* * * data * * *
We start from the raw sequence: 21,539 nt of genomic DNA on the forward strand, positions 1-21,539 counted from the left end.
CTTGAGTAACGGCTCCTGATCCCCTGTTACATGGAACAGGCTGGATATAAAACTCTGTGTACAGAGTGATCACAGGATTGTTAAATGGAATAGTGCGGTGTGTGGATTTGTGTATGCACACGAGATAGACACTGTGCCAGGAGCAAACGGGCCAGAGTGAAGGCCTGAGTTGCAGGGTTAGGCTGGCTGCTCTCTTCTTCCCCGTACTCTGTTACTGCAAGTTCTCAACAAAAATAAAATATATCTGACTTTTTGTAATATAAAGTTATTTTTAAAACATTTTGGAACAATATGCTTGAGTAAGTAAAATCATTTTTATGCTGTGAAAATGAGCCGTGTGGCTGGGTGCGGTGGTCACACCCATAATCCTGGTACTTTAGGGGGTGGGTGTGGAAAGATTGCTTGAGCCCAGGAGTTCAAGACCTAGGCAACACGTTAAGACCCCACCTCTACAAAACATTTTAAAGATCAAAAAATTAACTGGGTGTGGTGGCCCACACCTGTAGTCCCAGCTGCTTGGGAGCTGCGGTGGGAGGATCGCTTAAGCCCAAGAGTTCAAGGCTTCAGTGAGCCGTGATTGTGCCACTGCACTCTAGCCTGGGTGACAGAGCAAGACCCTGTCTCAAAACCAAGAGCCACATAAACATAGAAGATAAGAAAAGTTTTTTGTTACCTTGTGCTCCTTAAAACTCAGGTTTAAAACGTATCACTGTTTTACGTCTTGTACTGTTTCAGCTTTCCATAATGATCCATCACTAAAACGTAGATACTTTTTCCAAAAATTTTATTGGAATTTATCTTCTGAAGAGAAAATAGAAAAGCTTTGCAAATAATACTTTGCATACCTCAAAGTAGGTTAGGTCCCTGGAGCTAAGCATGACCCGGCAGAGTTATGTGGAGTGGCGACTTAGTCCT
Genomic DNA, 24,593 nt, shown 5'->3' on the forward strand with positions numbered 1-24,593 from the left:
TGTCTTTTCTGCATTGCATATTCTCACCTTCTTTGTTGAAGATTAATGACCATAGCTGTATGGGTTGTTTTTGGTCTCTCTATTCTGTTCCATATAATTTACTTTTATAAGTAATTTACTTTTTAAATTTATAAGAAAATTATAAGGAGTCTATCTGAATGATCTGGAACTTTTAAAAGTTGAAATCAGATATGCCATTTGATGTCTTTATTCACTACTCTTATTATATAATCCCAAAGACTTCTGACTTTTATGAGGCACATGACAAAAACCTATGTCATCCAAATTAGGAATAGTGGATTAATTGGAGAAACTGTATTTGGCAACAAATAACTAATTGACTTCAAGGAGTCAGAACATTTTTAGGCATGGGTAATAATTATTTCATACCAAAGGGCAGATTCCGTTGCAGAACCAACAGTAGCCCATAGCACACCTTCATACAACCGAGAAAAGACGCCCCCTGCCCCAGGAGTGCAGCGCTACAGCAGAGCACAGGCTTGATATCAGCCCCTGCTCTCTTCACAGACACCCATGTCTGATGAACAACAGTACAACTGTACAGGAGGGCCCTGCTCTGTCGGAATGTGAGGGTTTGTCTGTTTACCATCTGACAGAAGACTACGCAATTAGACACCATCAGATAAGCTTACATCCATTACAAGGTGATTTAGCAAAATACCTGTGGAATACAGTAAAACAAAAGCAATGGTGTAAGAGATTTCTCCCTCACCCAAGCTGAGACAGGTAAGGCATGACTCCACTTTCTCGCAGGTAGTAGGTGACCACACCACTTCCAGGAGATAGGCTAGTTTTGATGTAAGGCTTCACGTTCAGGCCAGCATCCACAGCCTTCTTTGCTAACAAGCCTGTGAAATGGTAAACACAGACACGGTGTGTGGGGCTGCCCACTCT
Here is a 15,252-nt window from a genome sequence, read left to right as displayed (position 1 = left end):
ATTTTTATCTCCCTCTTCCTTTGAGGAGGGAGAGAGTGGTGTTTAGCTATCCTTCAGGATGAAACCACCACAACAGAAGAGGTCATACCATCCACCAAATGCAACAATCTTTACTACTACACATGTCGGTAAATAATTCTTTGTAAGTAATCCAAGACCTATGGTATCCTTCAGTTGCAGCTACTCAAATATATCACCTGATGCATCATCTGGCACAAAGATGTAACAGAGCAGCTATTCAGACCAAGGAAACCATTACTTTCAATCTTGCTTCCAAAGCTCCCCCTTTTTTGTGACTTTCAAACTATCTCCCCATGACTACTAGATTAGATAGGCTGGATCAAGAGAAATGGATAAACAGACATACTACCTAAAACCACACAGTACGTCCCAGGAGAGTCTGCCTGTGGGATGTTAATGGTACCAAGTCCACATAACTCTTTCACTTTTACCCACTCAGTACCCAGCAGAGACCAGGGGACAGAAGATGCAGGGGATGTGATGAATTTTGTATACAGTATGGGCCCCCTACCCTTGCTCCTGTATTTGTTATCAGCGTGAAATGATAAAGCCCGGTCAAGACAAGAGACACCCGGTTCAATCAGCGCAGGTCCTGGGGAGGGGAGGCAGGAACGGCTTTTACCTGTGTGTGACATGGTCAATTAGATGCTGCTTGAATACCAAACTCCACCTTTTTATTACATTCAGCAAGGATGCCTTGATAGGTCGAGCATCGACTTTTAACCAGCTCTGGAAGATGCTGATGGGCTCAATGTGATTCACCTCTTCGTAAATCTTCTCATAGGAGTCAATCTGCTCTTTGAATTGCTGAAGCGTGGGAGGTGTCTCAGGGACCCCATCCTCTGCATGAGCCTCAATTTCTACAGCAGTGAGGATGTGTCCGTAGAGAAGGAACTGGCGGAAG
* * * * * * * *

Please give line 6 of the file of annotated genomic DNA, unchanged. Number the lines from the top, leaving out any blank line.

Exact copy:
ATTTTTATCTCCCTCTTCCTTTGAGGAGGGAGAGAGTGGTGTTTAGCTATCCTTCAGGATGAAACCACCACAACAGAAGAGGTCATACCATCCACCAAATGCAACAATCTTTACTACTACACATGTCGGTAAATAATTCTTTGTAAGTAATCCAAGACCTATGGTATCCTTCAGTTGCAGCTACTCAAATATATCACCTGATGCATCATCTGGCACAAAGATGTAACAGAGCAGCTATTCAGACCAAGGAAACCATTACTTTCAATCTTGCTTCCAAAGCTCCCCCTTTTTTGTGACTTTCAAACTATCTCCCCATGACTACTAGATTAGATAGGCTGGATCAAGAGAAATGGATAAACAGACATACTACCTAAAACCACACAGTACGTCCCAGGAGAGTCTGCCTGTGGGATGTTAATGGTACCAAGTCCACATAACTCTTTCACTTTTACCCACTCAGTACCCAGCAGAGACCAGGGGACAGAAGATGCAGGGGATGTGATGAATTTTGTATACAGTATGGGCCCCCTACCCTTGCTCCTGTATTTGTTATCAGCGTGAAATGATAAAGCCCGGTCAAGACAAGAGACACCCGGTTCAATCAGCGCAGGTCCTGGGGAGGGGAGGCAGGAACGGCTTTTACCTGTGTGTGACATGGTCAATTAGATGCTGCTTGAATACCAAACTCCACCTTTTTATTACATTCAGCAAGGATGCCTTGATAGGTCGAGCATCGACTTTTAACCAGCTCTGGAAGATGCTGATGGGCTCAATGTGATTCACCTCTTCGTAAATCTTCTCATAGGAGTCAATCTGCTCTTTGAATTGCTGAAGCGTGGGAGGTGTCTCAGGGACCCCATCCTCTGCATGAGCCTCAATTTCTACAGCAGTGAGGATGTGTCCGTAGAGAAGGAACTGGCGGAAG